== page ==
One of the oddest actions Gov. John Hickenlooper took during the recent legislative session was a nonaction: His refusal to sign a bill further liberating entry into the taxi business.
House Bill 1316 passed both House and Senate handily, and because Hick declined to sign it or veto it within 30 days of their adjournment it became law. (At the federal level, the president’s refusal to sign a bill when Congress is out of session amounts to a pocket veto.)
It’s a good bill. It eliminates the power of the Public Utilities Commission to consider whether there is a “public need” for a new taxi company. Its only power is to determine if the company has proved its “operational and financial fitness.”
A simple signature would have been much easier. The governor explained his inaction in an explanatory letter that ran as long as a typical veto message, about a page and a half.
By not signing the bill he was apparently trying to appease the taxi companies, whose lobbyists tried very hard for a veto. He theoretically could have gotten away with one since the legislature had adjourned by the time he had to take action. But this was a bill that passed 58-5 in the House and 32-3 in the Senate, and it’s hard to justify vetoing a bill that had so much support.
The bill was sponsored by Democratic Rep. Steve Lebsock of Thornton, acting on behalf of the Communications Workers of America Local 7777, but free-market Republicans were happy to sign on. The CWA, which earlier helped organize Union Taxi, now wants to get a new co-op called Green Taxi started.
Abdi Buni, who assisted Union, is also helping Green, and was just elected its president. He claims he has 800 drivers — already working for existing companies — ready to join because Green’s lease rates will be much lower.
Hickenlooper said the bill was “piecemeal,” and “falls short of the comprehensive review” needed of existing taxicab regulations.
If that were the standard he applied to every bill that crossed his desk, he’d sign almost nothing. Virtually every bill represents some sort of compromise. The need for refinement of the laws is what keeps the legislature coming back year after year, like it or not. You take what you can get and come back for more.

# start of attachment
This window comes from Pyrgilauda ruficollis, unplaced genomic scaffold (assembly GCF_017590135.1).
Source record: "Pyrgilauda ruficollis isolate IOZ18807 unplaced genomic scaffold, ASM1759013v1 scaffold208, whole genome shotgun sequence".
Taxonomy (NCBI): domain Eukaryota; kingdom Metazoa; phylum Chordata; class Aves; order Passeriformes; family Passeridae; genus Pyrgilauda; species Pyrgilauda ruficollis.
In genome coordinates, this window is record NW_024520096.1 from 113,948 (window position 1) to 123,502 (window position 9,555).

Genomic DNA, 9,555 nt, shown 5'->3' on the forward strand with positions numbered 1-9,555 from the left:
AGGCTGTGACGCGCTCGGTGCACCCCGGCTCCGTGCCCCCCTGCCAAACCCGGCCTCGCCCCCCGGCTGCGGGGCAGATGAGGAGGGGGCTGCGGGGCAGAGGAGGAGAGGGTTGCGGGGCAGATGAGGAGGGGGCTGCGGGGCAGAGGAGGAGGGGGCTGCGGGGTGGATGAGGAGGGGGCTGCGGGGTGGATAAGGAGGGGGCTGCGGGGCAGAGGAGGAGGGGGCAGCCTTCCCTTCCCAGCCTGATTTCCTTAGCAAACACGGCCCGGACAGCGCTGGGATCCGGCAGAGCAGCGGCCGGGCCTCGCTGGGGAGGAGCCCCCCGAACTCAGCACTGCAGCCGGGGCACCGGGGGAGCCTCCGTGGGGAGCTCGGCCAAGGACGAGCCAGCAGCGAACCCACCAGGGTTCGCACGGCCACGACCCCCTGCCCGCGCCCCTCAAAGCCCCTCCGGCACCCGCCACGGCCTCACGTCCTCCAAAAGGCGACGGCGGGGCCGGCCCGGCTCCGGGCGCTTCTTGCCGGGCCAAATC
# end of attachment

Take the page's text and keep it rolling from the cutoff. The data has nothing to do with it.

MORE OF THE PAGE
The letter reflects the governor’s schizophrenic approach to markets in general and taxis in particular. In 2009, while still mayor of Denver, he wrote a letter to the PUC trying to squelch the application of Mile High Cab for a permit. He claimed the recent entry of Union Taxi had flooded the streets and encouraged “general unruliness” at cab stands near hotels and restaurants. Mile High has since been issued an operating permit and isn’t causing more riots at hotels.
Hickenlooper has come a long way since then. Recognizing the entry of transportation network companies like Uber and Lyft into the business, the governor said, “It is not the role of government to stand in their way to compete in this large and competitive market…. The ultimate judges of market supply should be Colorado consumers, not a cumbersome, government-imposed standard.”
Sounding like Rand Paul, he then goes on to complain about “regulatory imbalances and government-enforced market inefficiencies” that have been imposed on existing taxi companies.
But then he complains about “insufficient protections” for the disabled community, as though providers wouldn’t want to serve that market too. “Finally, we want to consider the comprehensive set of regulations to ensure we have a fair and dynamic market for all companies offering transportation options,” he wrote.
It‘s those “comprehensive regulations” that caused all the trouble in the first place.
The taxi lobbyists, when soliciting votes against H.B. 1316, circulated a memo to lawmakers about all the things the bill doesn’t deregulate for their industry: Pricing freedom, safety inspections, the number of vehicles allowed per operating certificate, insurance requirements (as it happens, Uber and Lyft must carry more insurance than taxis), and worker’s comp coverage.
Worthy goals, but do the taxis really want complete deregulation? If they got it, they’d have to cut their lease rates considerably.
There’s one area where taxis could gain an edge over Uber and Lyft: So-called “street hails.” Lawyer-lobbyist Mike Feeley, who grew up in New York City, said he was “shocked” to discover that he couldn’t hail a cab on the street when he came to Denver. You had to go to a hotel or call one up on the phone.
Street hails are regulated by cities, not the PUC, and for decades Denver prohibited them, ostensibly for safety reasons. The rule was lifted somewhat in time for the Democratic National Convention in 2008, but there are still restrictions and you rarely see street hails.
There should be more. This is one area where the taxis can handily defeat Uber, because taxis are well marked and you know what you’re getting when you hail one. What’s more, you can pay cash. Uber’s business model provides an app that enables the driver and the passenger to recognize each other, even though the car is unmarked, and forbids cash transactions.
The revolution in ground transportation has just begun. Denver and other cities should encourage street hails so that the taxis can compete more effectively against Uber and Lyft.
Or would the Regional Transportation District — which, as the old joke goes, loses money on every sale but tries to make up for it in volume — complain about its riders being siphoned off? That’s a subject for another day.
Longtime Rocky Mountain News political columnist Peter Blake now writes twice a month for CompleteColorado.com. Contact him at firstname.lastname@example.org You may re-publish his work at no charge and without further permission; please give full credit to Peter Blake and www.CompleteColorado.com.
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